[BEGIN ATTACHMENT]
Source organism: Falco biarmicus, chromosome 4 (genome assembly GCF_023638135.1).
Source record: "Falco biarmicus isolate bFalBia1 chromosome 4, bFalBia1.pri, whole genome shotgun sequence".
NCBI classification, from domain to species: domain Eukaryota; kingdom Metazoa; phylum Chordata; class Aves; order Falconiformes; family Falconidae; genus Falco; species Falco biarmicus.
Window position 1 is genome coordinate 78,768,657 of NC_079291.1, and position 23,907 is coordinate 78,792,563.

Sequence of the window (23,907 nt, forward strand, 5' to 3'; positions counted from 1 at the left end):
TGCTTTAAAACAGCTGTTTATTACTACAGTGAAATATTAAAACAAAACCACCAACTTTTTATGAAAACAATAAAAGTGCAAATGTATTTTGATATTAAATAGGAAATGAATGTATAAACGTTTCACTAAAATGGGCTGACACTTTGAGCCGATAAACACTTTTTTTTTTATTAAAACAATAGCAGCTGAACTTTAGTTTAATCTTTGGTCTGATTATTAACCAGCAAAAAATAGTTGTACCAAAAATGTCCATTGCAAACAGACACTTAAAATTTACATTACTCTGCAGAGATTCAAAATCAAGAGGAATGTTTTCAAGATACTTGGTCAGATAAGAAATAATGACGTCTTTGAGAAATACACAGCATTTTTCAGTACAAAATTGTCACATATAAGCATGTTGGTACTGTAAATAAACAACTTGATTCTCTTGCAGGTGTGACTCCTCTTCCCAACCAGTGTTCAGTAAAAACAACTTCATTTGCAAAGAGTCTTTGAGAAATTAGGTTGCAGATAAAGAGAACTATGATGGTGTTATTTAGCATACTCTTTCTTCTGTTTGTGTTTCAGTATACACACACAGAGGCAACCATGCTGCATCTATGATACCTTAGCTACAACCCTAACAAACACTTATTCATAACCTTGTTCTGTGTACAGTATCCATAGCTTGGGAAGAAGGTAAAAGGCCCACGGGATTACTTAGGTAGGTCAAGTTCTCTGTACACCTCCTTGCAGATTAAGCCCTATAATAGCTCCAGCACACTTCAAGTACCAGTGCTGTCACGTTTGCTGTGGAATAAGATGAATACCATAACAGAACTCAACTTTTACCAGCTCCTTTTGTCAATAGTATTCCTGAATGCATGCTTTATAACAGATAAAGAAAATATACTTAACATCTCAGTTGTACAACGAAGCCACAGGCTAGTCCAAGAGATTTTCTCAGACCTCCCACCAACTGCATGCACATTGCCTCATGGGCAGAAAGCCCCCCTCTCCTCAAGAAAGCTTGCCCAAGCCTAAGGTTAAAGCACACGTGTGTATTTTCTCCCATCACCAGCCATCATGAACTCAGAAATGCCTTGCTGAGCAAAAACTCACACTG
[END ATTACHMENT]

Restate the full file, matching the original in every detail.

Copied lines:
Source organism: Falco biarmicus, chromosome 4 (genome assembly GCF_023638135.1).
Source record: "Falco biarmicus isolate bFalBia1 chromosome 4, bFalBia1.pri, whole genome shotgun sequence".
NCBI classification, from domain to species: domain Eukaryota; kingdom Metazoa; phylum Chordata; class Aves; order Falconiformes; family Falconidae; genus Falco; species Falco biarmicus.
Window position 1 is genome coordinate 78,768,657 of NC_079291.1, and position 23,907 is coordinate 78,792,563.

Sequence of the window (23,907 nt, forward strand, 5' to 3'; positions counted from 1 at the left end):
TGCTTTAAAACAGCTGTTTATTACTACAGTGAAATATTAAAACAAAACCACCAACTTTTTATGAAAACAATAAAAGTGCAAATGTATTTTGATATTAAATAGGAAATGAATGTATAAACGTTTCACTAAAATGGGCTGACACTTTGAGCCGATAAACACTTTTTTTTTTATTAAAACAATAGCAGCTGAACTTTAGTTTAATCTTTGGTCTGATTATTAACCAGCAAAAAATAGTTGTACCAAAAATGTCCATTGCAAACAGACACTTAAAATTTACATTACTCTGCAGAGATTCAAAATCAAGAGGAATGTTTTCAAGATACTTGGTCAGATAAGAAATAATGACGTCTTTGAGAAATACACAGCATTTTTCAGTACAAAATTGTCACATATAAGCATGTTGGTACTGTAAATAAACAACTTGATTCTCTTGCAGGTGTGACTCCTCTTCCCAACCAGTGTTCAGTAAAAACAACTTCATTTGCAAAGAGTCTTTGAGAAATTAGGTTGCAGATAAAGAGAACTATGATGGTGTTATTTAGCATACTCTTTCTTCTGTTTGTGTTTCAGTATACACACACAGAGGCAACCATGCTGCATCTATGATACCTTAGCTACAACCCTAACAAACACTTATTCATAACCTTGTTCTGTGTACAGTATCCATAGCTTGGGAAGAAGGTAAAAGGCCCACGGGATTACTTAGGTAGGTCAAGTTCTCTGTACACCTCCTTGCAGATTAAGCCCTATAATAGCTCCAGCACACTTCAAGTACCAGTGCTGTCACGTTTGCTGTGGAATAAGATGAATACCATAACAGAACTCAACTTTTACCAGCTCCTTTTGTCAATAGTATTCCTGAATGCATGCTTTATAACAGATAAAGAAAATATACTTAACATCTCAGTTGTACAACGAAGCCACAGGCTAGTCCAAGAGATTTTCTCAGACCTCCCACCAACTGCATGCACATTGCCTCATGGGCAGAAAGCCCCCCTCTCCTCAAGAAAGCTTGCCCAAGCCTAAGGTTAAAGCACACGTGTGTATTTTCTCCCATCACCAGCCATCATGAACTCAGAAATGCCTTGCTGAGCAAAAACTCACACTG